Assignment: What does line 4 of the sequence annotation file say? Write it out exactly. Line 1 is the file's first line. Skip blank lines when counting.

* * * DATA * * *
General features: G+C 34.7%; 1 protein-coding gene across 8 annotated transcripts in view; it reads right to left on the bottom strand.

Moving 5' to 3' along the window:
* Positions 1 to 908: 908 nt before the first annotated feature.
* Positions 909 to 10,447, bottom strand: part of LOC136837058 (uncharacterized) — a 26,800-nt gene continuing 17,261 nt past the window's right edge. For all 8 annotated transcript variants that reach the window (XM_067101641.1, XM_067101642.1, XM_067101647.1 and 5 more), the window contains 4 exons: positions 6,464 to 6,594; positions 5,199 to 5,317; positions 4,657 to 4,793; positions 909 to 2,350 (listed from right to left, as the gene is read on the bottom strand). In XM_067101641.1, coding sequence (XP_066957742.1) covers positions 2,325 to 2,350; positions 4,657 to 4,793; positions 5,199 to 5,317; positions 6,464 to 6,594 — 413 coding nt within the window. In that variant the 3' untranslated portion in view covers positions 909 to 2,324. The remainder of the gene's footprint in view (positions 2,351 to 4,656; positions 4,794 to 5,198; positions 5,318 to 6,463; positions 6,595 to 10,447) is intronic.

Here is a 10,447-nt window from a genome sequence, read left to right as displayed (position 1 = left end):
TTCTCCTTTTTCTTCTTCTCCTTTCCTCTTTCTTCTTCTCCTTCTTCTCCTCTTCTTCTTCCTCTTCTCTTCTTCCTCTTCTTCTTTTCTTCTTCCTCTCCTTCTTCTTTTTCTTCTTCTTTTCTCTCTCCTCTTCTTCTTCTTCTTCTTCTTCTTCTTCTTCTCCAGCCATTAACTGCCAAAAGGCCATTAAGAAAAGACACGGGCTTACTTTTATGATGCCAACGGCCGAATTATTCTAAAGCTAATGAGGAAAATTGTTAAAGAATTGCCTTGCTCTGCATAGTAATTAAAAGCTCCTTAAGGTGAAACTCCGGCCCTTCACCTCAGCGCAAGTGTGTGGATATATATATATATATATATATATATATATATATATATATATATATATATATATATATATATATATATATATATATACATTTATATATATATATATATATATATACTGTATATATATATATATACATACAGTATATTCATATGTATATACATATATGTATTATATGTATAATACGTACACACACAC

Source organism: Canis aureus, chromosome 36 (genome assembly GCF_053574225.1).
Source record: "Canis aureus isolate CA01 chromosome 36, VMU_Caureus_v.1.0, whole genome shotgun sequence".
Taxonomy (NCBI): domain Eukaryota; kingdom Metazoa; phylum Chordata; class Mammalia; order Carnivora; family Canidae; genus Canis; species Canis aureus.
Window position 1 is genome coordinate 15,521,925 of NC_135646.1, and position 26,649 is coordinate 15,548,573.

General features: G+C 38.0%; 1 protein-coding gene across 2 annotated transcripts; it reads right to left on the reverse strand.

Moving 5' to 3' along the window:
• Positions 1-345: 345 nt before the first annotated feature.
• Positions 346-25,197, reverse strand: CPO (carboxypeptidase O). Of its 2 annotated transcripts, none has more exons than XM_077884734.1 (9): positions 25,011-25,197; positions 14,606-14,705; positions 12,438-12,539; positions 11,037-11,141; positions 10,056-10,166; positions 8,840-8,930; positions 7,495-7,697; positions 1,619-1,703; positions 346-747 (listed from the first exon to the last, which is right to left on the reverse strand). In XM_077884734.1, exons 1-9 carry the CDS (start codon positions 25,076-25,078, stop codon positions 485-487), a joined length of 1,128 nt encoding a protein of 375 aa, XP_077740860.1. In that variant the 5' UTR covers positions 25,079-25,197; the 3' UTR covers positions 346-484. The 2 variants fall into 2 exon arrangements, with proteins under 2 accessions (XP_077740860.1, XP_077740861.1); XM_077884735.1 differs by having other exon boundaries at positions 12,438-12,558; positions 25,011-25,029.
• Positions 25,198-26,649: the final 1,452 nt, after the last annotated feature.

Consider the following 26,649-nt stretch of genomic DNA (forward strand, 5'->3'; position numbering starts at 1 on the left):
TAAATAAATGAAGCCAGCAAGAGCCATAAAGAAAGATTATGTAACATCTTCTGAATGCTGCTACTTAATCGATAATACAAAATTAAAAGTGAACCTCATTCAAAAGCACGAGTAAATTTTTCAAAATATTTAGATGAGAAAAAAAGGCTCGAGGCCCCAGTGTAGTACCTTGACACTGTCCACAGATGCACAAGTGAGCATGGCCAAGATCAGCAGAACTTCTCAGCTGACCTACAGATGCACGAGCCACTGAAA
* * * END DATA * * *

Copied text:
* Positions 909 to 10,447, bottom strand: part of LOC136837058 (uncharacterized) — a 26,800-nt gene continuing 17,261 nt past the window's right edge. For all 8 annotated transcript variants that reach the window (XM_067101641.1, XM_067101642.1, XM_067101647.1 and 5 more), the window contains 4 exons: positions 6,464 to 6,594; positions 5,199 to 5,317; positions 4,657 to 4,793; positions 909 to 2,350 (listed from right to left, as the gene is read on the bottom strand). In XM_067101641.1, coding sequence (XP_066957742.1) covers positions 2,325 to 2,350; positions 4,657 to 4,793; positions 5,199 to 5,317; positions 6,464 to 6,594 — 413 coding nt within the window. In that variant the 3' untranslated portion in view covers positions 909 to 2,324. The remainder of the gene's footprint in view (positions 2,351 to 4,656; positions 4,794 to 5,198; positions 5,318 to 6,463; positions 6,595 to 10,447) is intronic.